I previously introduced you to the Hands and Thoughts exercise from Acceptance and Commitment Therapy (ACT) which has been popular with both my online counselling clients and my readers here on this blog. It’s a simple yet effective exercise to illustrate how our thoughts can affect our everyday lives and how we can sometimes feel so stuck in them that we cannot see anything else. This leads us to the question if and how we can overcome negative thoughts. What can we do next time we’re heading down a spiral of negative feelings or when our thoughts are spinning out of control?
Photo: Rebe Pascual, Unsplash
How to detach from negative thoughts
First of all, it’s crucial to notice when we are finding ourselves caught in a spiral of negative thoughts. To do so, we have to observe what we are experiencing and notice the presence of our thoughts.
Naming your thoughts
Once you notice a thought or feeling, try to name it e.g. “I am thinking that I didn’t handle that situation well”. By observing and naming the thoughts, we automatically create some distance between us and the thoughts. We no longer just think, but we also observe that we are thinking. To go a step further in the example above, you could say to yourself “I notice that I’m having the thought that I didn’t handle that situation well”.
Sounds cumbersome? Trust me and give it a go anyway. You’ll likely be surprised at how much such a small exercise can help to distance ourselves from stressful thoughts. The purpose of the exercise is not to get rid of the thoughts entirely, nor will the thoughts disappear simply by naming them. Instead, the little bit of distance this practice helps us to get from our thoughts, the space that opens up in us, can be used to concentrate on what we actually want to do and what is truly important to us.
Thank your mind for your thoughts
Another way to get rid of negative thoughts is to thank your mind, or your inner voice, for your thoughts. This method may seem strange at first, but it truly works! Dr Russ Harris, the author of the book “The Happiness Trap“, presents this method in this short video.
Thoughts are just words and letters
Most of the time, we experience thoughts as a call to action. We think about something and then feel like we have to act on it immediately. Whether it’s to follow an impulse, to implement something, or to get rid of the thought as quickly as possible. How about you instead remind yourself in such moments that what you are thinking right now, what is speaking to you so loudly in your head, are simply words and letters.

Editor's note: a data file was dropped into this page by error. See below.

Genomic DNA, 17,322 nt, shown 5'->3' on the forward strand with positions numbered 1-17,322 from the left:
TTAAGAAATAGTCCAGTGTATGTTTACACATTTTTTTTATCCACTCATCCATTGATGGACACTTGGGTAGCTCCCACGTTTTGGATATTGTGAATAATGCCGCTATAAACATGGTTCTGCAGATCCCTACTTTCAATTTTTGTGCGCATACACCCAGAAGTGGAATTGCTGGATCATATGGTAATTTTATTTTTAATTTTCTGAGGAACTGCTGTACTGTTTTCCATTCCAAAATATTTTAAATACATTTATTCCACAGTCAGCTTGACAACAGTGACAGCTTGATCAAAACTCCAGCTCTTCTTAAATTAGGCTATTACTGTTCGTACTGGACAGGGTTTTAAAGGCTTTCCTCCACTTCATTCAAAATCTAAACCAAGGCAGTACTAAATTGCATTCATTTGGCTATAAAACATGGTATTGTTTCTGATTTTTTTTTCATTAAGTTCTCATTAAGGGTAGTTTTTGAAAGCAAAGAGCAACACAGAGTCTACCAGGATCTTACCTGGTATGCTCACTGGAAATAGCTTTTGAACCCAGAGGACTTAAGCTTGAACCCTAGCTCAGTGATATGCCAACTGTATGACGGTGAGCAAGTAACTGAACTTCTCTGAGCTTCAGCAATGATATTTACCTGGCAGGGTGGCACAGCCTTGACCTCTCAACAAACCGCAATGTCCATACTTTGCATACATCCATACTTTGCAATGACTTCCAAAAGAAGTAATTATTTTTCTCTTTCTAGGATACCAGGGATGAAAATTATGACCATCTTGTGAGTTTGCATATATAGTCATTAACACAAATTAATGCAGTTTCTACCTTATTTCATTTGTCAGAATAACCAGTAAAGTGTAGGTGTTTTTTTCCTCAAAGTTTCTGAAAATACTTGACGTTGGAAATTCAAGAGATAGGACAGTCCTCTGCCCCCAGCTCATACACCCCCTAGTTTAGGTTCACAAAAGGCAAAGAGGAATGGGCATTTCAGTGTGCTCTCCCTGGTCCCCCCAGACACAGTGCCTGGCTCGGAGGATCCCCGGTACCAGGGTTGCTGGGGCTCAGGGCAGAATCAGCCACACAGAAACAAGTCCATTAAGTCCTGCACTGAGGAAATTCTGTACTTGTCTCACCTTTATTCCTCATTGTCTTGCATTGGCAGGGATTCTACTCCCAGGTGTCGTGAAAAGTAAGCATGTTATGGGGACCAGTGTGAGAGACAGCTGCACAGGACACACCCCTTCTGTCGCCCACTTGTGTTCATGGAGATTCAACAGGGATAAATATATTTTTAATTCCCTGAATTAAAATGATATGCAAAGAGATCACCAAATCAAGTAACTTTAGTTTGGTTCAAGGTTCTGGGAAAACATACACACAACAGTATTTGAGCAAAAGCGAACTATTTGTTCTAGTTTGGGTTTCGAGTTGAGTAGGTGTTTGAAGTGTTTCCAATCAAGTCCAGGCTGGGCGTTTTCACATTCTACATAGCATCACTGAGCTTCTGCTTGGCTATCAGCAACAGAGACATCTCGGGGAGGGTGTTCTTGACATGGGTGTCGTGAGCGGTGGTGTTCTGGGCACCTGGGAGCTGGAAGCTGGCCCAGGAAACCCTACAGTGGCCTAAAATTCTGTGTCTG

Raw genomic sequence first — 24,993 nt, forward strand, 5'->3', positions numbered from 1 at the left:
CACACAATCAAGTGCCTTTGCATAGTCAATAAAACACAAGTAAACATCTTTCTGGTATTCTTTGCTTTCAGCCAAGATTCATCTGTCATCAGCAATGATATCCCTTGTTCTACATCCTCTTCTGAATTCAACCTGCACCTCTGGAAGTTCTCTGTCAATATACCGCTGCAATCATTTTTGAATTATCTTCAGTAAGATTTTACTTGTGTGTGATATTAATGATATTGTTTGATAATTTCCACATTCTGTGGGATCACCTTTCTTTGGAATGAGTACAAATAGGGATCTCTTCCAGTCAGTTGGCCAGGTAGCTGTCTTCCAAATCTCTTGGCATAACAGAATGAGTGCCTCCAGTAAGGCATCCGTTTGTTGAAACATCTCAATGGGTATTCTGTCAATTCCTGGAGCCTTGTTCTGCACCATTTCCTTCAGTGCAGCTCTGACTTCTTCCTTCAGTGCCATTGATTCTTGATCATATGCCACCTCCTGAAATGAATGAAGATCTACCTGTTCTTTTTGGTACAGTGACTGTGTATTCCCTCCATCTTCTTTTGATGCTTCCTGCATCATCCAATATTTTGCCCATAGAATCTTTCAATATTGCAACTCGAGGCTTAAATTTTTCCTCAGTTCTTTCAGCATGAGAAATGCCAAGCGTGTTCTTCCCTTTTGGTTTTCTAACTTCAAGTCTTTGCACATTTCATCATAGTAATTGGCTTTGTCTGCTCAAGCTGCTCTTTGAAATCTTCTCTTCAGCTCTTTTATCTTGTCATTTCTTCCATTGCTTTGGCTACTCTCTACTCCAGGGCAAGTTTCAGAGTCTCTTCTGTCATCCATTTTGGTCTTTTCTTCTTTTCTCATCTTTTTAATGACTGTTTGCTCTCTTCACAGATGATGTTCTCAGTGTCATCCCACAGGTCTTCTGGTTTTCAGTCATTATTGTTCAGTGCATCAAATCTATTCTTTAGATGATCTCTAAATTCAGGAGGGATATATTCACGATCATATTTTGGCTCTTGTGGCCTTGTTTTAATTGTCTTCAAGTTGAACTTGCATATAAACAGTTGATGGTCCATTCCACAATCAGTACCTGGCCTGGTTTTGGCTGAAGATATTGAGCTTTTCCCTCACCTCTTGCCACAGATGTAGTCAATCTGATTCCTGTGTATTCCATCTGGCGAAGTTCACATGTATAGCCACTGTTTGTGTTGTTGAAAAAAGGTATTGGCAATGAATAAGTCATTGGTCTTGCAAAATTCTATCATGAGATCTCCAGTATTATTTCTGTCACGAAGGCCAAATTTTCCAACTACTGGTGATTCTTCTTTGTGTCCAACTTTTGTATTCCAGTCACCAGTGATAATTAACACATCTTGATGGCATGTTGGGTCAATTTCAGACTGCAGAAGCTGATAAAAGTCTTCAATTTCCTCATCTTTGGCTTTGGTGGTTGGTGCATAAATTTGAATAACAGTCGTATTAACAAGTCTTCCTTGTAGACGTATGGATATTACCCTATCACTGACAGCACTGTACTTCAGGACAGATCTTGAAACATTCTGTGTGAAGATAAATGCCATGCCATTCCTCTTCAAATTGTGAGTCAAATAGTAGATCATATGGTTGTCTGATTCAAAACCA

Thoughts, feelings, images or impulses?
Sometimes it can help to observe more closely whether what is going on inside us is a thought (i.e. “spoken words”), a feeling (fear, insecurity, anger, etc.), an image (a memory or vision of the future, for example) or perhaps even an impulse? Understanding more precisely what it is that we are experiencing can help us, on the one hand, to detach ourselves from it and, on the other hand, to realise that we don’t necessarily have to follow the impulse and that an image in itself is not as dangerous and threatening as it may feel at first.
We all have such thoughts!
Yes, everybody has these thoughts! We all sometimes feel like we’re “not good enough”, not likeable enough, stupid or even ugly. My clients often react surprised when I tell them that many people feel this way, if not every single one of us. The only difference is how we deal with these thoughts and how much we let them limit our lives. So instead of trying to get rid of the thoughts at all cost (which is incredibly exhausting and rarely successful), we should learn to turn down the inner “radio”, or your inner voice, a little so that we can once again focus on what we actually wanted to do.
If you would like to learn more about detaching yourself from negative thoughts, I recommend reading the book “The Happiness Trap” by Dr Russ Harris. And if you feel like you need more support than that, consider speaking to a psychologist about your struggles with negative thoughts. If you found this article useful, look out for my next post, in which I’ll introduce some exercises from Acceptance and Commitment Therapy that can help you deal with negative thoughts!
Photo: Priscilla Du Preez, Unsplash